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Blindness in Usher Syndrome 1B

Myosin VIIa in the Retina
  • David S. Williams
  • Xinran Liu
  • Gordon Vansant
  • Brian Ondek

Abstract

The turnover of phototransductive membrane is an essential process for the viability of photoreceptor cells. Molecular motors are likely candidates for the trafficking of phototransductive membrane during various stages of its turnover. Our studies of molecular motors in photoreceptor cells and the RPE are aimed at understanding mechanisms involved in phototransductive membrane turnover and the cellular basis of some forms of retinal degeneration. Results described here represent initial studies on the role of myosin VIIa in the retina. Defects in the myosin VIIa, gene have been found to cause forms of Usher syndrome. Myosin VIIa, was localized in the apical processes of the RPE and in the connecting cilium of the photoreceptor cells. In the retinas of shaker-1 mice, which express mutant myosin VIIa, the only identifiable structural defect was the mislocalization of the melanosomes of the RPE. Disk membrane shedding did not appear to be affected. Nevertheless, the localization of myosin VIIa, in the photoreceptor cilium suggests that the protein might be involved in transporting phototransductive membrane to the outer segment.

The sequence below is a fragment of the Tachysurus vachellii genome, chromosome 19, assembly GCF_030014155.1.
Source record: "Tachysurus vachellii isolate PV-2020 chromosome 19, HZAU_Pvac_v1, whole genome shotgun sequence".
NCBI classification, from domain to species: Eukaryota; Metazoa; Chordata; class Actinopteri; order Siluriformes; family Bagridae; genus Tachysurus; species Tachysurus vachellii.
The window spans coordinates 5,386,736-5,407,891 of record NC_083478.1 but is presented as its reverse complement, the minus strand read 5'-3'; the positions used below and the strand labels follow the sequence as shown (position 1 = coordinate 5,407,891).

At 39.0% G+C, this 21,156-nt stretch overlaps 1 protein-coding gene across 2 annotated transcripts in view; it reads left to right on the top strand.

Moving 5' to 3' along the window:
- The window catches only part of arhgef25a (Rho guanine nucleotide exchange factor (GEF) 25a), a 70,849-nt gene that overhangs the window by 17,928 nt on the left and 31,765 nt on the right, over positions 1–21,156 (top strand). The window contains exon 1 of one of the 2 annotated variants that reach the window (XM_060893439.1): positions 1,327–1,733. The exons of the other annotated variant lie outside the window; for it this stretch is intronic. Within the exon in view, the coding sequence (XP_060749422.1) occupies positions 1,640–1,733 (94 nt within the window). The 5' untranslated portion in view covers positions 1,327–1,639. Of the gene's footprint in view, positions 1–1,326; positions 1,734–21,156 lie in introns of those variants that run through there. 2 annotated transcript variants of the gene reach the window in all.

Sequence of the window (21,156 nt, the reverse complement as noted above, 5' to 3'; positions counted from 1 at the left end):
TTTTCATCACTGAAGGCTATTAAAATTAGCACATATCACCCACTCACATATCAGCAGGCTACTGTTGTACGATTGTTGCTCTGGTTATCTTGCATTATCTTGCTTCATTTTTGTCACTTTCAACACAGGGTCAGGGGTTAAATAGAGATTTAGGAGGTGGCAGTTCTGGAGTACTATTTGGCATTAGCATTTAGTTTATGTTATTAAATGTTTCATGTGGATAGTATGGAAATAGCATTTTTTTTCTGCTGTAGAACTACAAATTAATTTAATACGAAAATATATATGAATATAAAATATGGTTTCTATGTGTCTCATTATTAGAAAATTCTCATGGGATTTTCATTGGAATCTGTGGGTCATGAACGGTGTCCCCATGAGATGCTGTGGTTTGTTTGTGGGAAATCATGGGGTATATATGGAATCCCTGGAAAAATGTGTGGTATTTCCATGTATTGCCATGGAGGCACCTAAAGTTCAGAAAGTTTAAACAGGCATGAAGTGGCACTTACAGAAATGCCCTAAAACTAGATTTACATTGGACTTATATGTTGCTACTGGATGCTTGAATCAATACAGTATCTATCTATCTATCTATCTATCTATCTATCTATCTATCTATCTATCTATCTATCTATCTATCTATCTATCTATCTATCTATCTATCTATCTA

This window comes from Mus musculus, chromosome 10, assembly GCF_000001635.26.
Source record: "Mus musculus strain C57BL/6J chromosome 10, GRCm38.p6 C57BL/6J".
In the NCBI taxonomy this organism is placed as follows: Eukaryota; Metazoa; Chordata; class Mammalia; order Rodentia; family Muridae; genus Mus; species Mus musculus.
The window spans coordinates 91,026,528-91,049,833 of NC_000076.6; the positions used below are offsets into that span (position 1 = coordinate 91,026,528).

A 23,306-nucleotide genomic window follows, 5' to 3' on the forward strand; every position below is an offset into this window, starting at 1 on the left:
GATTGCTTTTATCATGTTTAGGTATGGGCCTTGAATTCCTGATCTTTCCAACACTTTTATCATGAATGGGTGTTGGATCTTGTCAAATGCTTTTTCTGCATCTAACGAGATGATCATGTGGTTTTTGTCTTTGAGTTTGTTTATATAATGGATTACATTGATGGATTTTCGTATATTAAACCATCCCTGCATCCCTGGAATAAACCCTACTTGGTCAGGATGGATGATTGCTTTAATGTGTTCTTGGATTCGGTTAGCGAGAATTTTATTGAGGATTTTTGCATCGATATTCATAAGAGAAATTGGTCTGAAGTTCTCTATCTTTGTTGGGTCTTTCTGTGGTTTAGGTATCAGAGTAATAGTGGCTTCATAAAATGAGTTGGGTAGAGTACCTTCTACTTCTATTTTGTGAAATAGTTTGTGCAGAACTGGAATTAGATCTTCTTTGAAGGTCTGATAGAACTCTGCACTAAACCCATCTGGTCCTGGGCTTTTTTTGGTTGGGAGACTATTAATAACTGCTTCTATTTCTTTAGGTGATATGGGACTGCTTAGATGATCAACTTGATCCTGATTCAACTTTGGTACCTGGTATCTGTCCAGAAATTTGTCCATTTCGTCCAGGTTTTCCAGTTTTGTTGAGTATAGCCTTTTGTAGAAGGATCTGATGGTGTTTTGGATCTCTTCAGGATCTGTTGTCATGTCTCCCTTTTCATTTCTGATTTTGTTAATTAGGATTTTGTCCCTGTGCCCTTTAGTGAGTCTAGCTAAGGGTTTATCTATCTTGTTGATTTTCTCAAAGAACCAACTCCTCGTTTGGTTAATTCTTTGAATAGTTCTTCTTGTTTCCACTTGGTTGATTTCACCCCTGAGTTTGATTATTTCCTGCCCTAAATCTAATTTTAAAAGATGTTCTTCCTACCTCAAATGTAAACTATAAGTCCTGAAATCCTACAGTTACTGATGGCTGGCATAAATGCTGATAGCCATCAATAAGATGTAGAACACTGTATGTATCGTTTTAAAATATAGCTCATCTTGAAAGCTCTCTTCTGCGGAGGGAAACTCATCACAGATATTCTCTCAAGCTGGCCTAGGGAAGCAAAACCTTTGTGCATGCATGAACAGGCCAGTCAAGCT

Keywords

Retinal Pigment Epithelium Outer Segment Photoreceptor Cell Retinal Degeneration Apical Process 
These keywords were added by machine and not by the authors. This process is experimental and the keywords may be updated as the learning algorithm improves.

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Copyright information

© Kluwer Academic / Plenum Publishers 1999

Authors and Affiliations

  • David S. Williams
    • 1
  • Xinran Liu
    • 1
  • Gordon Vansant
    • 1
  • Brian Ondek
    • 1
  1. 1.Departments of Pharmacology and NeurosciencesUniversity of California, San Diego School of MedicineLa Jolla

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